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Heli-Droppin’ at Tenquille Lake

Stephen Matthews Goes Guiding with Big Mountain and the Decline Symposium

Words by Stephen Matthews Photos by Chris Winter and Stephen Matthews
July 10th, 2013

Every year the Decline Symposium goes off in Whistler involving Decline Magazine editors, product testers, and industry representatives. Chris Winter of Big Mountain Bike Adventures took the opportunity to take a classic heli-drop from the Pemberton Meadows, and put his own spin on it for all the attendees of the Symposium.

It was an opportunity for Big Mountain to give the Symposium a unique and special trip unlike any year previous. By the look on their faces at the end of the day, Big Mountain showed Decline what true backcountry BC mountain biking was all about, and they had learned how about Chris Winter’s desire to imprint fond and lasting memories.

Big Mountain Adventures, Tenquille Lake, Mount Barbour, Pemberton, heli drop, bike, backcountry, BC, stephen matthews, nsmb team, ghost bikes, mec

Great day for staging 2 big bike slings. 35 bikes in two trips take some serious organization. Photo Stephen Matthews.

Big Mountain is known as the leader in mountain bike travel, and at the helm of the company Winter is a mastermind of good times and adventure. Chris started Big Mountain 10 years ago this year, and has successfully navigated mountain bike travel around the world. Based out of Whistler, he has a strong connection with the Sea to Sky corridor and loves sharing his passion for classic descents such as Tenquille Lake. This privately made trip for Decline Magazine was led by Chris Winter, Adrian Bostock, Paige Bell, Seb Wild, and myself.

Big Mountain Adventures, Tenquille Lake, Mount Barbour, Pemberton, heli drop, bike, backcountry, BC, stephen matthews, nsmb team, ghost bikes, mec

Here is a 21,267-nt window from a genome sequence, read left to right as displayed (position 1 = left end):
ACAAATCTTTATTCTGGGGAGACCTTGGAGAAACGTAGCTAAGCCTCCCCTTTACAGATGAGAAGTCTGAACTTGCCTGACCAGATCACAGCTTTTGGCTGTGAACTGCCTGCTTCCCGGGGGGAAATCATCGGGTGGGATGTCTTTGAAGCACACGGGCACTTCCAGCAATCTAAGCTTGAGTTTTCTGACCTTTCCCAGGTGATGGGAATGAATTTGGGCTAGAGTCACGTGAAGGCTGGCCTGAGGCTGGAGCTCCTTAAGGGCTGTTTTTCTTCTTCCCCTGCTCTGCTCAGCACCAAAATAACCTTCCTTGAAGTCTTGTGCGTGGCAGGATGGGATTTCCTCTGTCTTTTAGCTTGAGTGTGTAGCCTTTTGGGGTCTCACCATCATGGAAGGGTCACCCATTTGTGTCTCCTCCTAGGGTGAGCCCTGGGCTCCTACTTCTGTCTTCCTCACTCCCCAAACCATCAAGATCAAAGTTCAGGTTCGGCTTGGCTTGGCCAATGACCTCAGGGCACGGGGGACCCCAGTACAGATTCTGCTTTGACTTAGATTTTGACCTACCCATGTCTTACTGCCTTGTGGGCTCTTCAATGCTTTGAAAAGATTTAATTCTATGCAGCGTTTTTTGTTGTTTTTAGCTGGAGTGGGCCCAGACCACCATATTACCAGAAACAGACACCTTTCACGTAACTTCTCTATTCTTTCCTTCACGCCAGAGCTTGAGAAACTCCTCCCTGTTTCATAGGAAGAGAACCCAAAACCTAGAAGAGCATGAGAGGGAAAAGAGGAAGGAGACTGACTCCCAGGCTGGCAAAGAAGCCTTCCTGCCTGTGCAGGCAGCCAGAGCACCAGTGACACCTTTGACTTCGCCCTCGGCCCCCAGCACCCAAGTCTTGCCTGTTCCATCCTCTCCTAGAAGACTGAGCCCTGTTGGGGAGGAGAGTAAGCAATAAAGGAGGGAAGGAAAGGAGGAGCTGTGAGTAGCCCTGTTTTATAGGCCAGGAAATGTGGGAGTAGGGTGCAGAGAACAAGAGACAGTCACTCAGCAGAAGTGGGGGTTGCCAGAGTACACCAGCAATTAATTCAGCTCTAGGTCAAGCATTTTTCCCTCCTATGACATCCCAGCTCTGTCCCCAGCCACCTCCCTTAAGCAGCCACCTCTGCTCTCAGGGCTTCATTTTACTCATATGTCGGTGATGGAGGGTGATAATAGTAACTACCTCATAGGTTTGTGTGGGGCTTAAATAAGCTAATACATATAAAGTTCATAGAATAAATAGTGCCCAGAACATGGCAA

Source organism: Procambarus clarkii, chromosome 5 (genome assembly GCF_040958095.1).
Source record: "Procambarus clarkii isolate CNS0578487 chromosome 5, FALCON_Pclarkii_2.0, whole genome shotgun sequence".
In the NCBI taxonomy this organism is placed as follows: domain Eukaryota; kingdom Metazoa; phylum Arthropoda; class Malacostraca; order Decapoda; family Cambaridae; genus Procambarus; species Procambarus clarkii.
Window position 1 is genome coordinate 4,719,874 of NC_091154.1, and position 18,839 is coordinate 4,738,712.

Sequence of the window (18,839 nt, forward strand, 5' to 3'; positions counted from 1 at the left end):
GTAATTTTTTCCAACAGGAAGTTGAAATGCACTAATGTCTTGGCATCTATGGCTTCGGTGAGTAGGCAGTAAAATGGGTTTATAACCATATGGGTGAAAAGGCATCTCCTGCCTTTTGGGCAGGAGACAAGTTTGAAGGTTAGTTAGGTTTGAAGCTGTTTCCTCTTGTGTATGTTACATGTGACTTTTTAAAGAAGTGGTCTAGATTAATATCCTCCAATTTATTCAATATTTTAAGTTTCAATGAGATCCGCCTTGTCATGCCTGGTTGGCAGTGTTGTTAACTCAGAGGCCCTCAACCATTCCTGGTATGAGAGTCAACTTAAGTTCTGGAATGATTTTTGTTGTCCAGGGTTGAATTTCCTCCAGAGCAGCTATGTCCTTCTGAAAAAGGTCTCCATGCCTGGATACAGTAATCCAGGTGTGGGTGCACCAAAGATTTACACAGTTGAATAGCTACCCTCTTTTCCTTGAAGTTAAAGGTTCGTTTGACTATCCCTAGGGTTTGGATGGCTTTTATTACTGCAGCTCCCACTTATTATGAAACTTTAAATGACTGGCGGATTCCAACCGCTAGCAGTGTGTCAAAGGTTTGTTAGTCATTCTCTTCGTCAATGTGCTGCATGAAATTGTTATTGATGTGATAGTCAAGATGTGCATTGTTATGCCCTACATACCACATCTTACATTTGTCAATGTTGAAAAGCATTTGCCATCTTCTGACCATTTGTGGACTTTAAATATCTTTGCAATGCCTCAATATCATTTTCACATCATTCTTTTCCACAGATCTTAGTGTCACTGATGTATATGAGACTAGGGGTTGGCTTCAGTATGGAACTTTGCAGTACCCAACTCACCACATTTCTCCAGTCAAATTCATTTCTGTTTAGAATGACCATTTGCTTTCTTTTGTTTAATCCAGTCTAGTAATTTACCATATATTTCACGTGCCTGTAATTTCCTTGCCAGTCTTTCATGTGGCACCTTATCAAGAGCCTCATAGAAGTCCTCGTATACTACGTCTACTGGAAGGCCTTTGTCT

Seb Wild and I seen here, contemplating the negatives of being tall. Photo Chris Winter.

Tenquille Lake is a beautiful and pristine area in the sub-alpine above the Pemberton Meadows. There are multiple ways to approach the lake, but descending down from 1000ft above the lake on alpine scree and snow is an experience not many get. The typical heli-approach is to navigate off of Mount Barbour, and descend down towards old miner trails. With Barbour still covered in snow, we had to make adaptations to the plan and come up with an alternate route. After some fly by scoping, and radio discussions, we chose to drop a southeast facing aspect above the lake, keeping the adventure alive for Chris Winter, and the excitement at an all time high for the clients.

Big Mountain Adventures, Tenquille Lake, Mount Barbour, Pemberton, heli drop, bike, backcountry, BC, stephen matthews, nsmb team, ghost bikes, mec

Adrian Bostock guides up at Tyax Lodge in the summertime. He came down for the special occasion and led the safety speech for the second group from the Decline Symposium. Photo Chris Winter.

Big Mountain Adventures, Tenquille Lake, Mount Barbour, Pemberton, heli drop, bike, backcountry, BC, stephen matthews, nsmb team, ghost bikes, mec